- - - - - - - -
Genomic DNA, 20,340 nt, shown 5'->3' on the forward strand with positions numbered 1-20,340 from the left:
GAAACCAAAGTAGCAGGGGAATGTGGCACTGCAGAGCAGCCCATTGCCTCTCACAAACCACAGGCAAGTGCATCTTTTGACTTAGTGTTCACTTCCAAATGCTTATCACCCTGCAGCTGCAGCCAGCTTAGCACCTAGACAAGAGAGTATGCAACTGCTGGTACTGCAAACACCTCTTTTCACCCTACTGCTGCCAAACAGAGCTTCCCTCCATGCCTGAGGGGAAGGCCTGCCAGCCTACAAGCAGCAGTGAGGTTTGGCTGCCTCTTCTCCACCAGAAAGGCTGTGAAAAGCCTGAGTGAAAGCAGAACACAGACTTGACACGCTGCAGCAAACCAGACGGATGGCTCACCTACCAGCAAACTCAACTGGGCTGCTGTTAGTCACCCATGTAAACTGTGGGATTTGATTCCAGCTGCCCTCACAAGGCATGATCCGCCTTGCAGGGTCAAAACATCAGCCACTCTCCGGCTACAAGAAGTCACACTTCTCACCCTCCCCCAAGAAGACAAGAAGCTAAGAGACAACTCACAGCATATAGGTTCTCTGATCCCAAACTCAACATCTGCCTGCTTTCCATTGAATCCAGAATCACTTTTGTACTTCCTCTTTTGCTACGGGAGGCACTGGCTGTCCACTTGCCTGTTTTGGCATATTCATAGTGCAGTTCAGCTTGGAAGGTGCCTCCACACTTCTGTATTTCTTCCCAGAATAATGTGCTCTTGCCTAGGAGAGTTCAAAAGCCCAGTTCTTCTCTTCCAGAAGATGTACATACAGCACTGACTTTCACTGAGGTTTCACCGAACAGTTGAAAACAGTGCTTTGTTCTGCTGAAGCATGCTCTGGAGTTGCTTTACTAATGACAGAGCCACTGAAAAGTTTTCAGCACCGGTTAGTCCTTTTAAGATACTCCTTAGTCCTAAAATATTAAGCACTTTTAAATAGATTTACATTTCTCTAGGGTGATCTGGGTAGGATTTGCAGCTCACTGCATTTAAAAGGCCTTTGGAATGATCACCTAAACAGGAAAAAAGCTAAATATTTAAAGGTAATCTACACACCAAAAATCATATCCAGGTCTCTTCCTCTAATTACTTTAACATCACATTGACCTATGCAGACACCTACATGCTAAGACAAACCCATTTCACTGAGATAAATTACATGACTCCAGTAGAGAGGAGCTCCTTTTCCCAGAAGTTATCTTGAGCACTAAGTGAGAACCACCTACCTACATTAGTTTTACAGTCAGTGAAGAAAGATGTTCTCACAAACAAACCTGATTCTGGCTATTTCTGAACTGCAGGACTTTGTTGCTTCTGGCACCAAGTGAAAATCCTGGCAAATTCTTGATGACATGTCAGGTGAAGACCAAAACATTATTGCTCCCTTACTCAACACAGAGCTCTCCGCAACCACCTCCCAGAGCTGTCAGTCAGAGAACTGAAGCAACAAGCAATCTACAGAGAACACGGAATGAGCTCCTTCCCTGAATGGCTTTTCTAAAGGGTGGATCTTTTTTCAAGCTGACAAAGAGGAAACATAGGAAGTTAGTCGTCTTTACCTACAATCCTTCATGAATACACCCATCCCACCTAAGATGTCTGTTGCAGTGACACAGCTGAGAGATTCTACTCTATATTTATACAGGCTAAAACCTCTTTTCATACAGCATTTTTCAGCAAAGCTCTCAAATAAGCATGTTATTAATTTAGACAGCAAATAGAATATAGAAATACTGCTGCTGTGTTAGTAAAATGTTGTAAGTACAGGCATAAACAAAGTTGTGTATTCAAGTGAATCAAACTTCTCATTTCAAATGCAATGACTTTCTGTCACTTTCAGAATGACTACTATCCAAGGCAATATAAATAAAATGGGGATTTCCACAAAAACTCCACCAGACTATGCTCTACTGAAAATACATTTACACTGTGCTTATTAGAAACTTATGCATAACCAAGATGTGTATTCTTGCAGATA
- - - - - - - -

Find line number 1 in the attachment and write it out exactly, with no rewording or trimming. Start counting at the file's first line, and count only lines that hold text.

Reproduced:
Genomic DNA, 20,340 nt, shown 5'->3' on the forward strand with positions numbered 1-20,340 from the left: